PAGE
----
We shall reach, however, more immediately a distinct conception of what the true Poetry is, by mere reference to a few of the simple elements which induce in the Poet himself the true poetical effect. He recognises the ambrosia which nourishes his soul, in the bright orbs that shine in Heaven—in the volutes of the flower—in the clustering of low shrubberies—in the waving of the grain-fields—in the slanting of tall, Eastern trees—in the blue distance of mountains—in the grouping of clouds—in the twinkling of half-hidden brooks—in the gleaming of silver rivers—in the repose of sequestered lakes—in the star-mirroring depths of lonely wells. He perceives it in the songs of birds—in the harp of Æolus—in the sighing of the night-wind—in the repining voice of the forest—in the surf that complains to the shore—in the fresh breath of the woods—in the scent of the violet—in the voluptuous perfume of the hyacinth—in the suggestive odor that comes to him, at eventide, from far-distant, undiscovered islands, over dim oceans, illimitable and unexplored. He owns it in all noble thoughts—in all unworldly motives—in all holy impulses—in all chivalrous, generous, and self-sacrificing deeds. He feels it in the beauty of woman—in the grace of her step—in the lustre of her eye—in the melody of her voice—in her soft laughter—in her sigh—in the harmony of the rustling of her robes. He deeply feels it in her winning endearments—in her burning enthusiasms—in her gentle charities—in her meek and devotional endurances—but above all—ah, far above all—he kneels to it—he worships it in the faith, in the purity, in the strength, in the altogether divine majesty—of her love.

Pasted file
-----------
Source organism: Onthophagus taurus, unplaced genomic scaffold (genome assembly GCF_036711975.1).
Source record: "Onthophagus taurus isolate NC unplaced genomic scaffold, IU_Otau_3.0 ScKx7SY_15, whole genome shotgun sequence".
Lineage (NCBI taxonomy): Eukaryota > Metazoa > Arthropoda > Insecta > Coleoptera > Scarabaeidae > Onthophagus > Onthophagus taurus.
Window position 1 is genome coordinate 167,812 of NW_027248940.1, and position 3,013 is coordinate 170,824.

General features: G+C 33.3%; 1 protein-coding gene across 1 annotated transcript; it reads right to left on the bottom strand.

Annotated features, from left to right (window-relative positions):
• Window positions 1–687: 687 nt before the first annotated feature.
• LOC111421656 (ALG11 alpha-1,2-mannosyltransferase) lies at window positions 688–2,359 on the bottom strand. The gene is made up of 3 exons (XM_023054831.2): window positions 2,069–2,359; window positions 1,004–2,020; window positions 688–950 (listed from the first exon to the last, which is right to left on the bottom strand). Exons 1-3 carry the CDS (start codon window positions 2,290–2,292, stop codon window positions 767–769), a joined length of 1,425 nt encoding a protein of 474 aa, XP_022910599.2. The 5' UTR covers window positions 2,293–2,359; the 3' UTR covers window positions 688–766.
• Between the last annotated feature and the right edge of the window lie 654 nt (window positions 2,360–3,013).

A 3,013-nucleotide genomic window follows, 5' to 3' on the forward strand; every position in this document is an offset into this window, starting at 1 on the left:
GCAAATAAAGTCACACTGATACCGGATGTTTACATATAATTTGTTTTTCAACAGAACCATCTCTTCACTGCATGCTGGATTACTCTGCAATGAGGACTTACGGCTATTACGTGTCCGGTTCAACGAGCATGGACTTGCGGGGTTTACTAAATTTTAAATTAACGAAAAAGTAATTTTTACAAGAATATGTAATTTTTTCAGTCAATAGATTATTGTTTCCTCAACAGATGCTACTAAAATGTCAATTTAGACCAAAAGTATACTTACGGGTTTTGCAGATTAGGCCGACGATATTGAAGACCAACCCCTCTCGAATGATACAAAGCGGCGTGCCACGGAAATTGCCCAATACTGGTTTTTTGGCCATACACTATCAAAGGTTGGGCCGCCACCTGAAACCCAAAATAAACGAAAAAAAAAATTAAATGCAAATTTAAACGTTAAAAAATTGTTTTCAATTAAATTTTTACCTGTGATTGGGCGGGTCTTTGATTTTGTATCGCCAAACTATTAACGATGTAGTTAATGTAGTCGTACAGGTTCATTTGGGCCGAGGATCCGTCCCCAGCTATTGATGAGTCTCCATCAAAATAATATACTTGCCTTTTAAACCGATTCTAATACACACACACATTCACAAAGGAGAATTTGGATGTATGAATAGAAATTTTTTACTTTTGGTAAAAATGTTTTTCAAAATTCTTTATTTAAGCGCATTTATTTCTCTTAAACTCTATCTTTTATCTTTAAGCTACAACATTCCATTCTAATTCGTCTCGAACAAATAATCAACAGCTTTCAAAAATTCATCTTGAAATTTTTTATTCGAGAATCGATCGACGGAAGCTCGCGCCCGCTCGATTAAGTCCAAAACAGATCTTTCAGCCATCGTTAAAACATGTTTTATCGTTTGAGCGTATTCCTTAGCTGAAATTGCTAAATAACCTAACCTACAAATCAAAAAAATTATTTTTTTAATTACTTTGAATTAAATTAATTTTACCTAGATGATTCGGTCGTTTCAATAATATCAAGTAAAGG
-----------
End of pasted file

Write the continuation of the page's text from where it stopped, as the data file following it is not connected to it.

Let me conclude—by the recitation of yet another brief poem—one very different in character from any that I have before quoted. It is by Motherwell, and is called "The Song of the Cavalier." With our modern and altogether rational ideas of the absurdity and impiety of warfare, we are not precisely in that frame of mind best adapted to sympathize with the sentiments, and thus to appreciate the real excellence of the poem. To do this fully, we must identify ourselves, in fancy, with the soul of the old cavalier.
Then mounte! then mounte, brave gallants, all;
And don your helmes amaine:
Deathe's couriers, Fame and Honor, call
Us to the field againe.
No shrewish teares shall fill our eye
When the sword-hilt's in our hand,—
Heart-whole we'll part, and no whit sighs
For the fayrest of the land;
Let piping swaine, and craven wight,
Thus weepe and puling crye,
Our business is like men to fight,
And hero-like to die!